One of the most complicated concepts for new social media users, is the concept and use of a hashtag. "What is it? What does it do? I can't read my news feed - there are too many # and @ and I don't understand it!" Yes this is something we hear often. Because we offer PR and content marketing services and manage social media platforms for some of our clients, hashtags is something we frequently use as well as train and advise clients on.
So what is a hashtag exactly?
Hashtags act like a funnel. Across the web or platform, millions of users may be using a single hashtag, bringing all the platform activity together. This means that even people who don't follow you, or whom you don't follow, can interact and engage with each other. A hashtag opens your post, your valuable content, to the world.
The rules to using a hashtag are simple:
Overusing the hashtag frustrates your followers and adds absolutely no value to your post. It forces your post onto users where it will also frustrate non-followers for being irrelevant to their search or interest.
Using a hashtag for business
When it comes to using hashtags for business, you can use specific hashtags to highlight your products, services, company news, most recent research or events. On our own Twitter profile, we often use the hashtag #ClientPublicity when one of our clients have been mentioned in the media, as well as #ClientNews when we've distributed a media release for a client. Another fun one we have is #Uitstappie - when the office staff go to an event or function.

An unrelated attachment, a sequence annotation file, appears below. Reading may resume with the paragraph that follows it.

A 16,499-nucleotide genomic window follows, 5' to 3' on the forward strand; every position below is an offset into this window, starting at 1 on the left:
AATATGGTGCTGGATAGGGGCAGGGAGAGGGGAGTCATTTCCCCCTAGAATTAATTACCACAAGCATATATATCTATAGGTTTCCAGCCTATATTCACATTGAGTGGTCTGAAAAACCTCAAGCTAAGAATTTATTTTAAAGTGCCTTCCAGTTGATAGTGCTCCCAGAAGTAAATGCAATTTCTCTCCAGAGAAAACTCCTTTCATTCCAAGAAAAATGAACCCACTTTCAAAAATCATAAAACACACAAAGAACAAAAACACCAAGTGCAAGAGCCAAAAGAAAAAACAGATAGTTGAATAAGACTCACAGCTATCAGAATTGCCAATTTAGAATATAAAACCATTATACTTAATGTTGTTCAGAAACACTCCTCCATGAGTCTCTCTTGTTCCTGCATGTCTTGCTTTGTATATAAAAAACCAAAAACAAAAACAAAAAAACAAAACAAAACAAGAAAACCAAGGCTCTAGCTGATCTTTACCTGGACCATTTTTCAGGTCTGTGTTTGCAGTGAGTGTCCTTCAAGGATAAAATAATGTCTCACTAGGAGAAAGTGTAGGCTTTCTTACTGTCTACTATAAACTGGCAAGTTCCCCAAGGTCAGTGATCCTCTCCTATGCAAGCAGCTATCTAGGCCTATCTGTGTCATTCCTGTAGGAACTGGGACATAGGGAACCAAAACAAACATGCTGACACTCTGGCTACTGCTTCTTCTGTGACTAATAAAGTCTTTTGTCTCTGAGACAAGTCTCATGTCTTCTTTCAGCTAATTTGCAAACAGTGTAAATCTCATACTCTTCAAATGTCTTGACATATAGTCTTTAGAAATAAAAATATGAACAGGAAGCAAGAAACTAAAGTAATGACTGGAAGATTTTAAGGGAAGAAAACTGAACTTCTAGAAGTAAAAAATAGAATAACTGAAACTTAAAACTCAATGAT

Hashtags and your conference
On the left you can also see the way two organisations use hashtags to promote their conferences. In the one, the hashtag is included in the pinned tweet so it is right at the top of the page. Delegates can thus see the hashtag #2014PBS at first visit to the page.
#SAPICS2014 provides a good example of various tweets from the conference follow each other on the newsfeed, all including the hashtag.
It's important to remember the following when using a hashtag for a conference:
* Inform your delegates about the hashtag. Promote it on your own platforms as well as in email communication to delegates.
* Get your speakers on board. Speakers are advocates for the conference - have them use the hashtag to promote their sessions and let them include it on their presentations.
* Use the hashtag on as much conference material as possible. This includes programs, interactive screens,billboards, posters etc.
* Monitor your hashtag. If delegates post questions, you can respond quickly and efficiently.
* Analyse your hashtag. Various free and paid tools are available online.
Once your conference has wrapped up, you can use the data to analyse how successful your hashtag was and take away key learnings on how to improve your next event.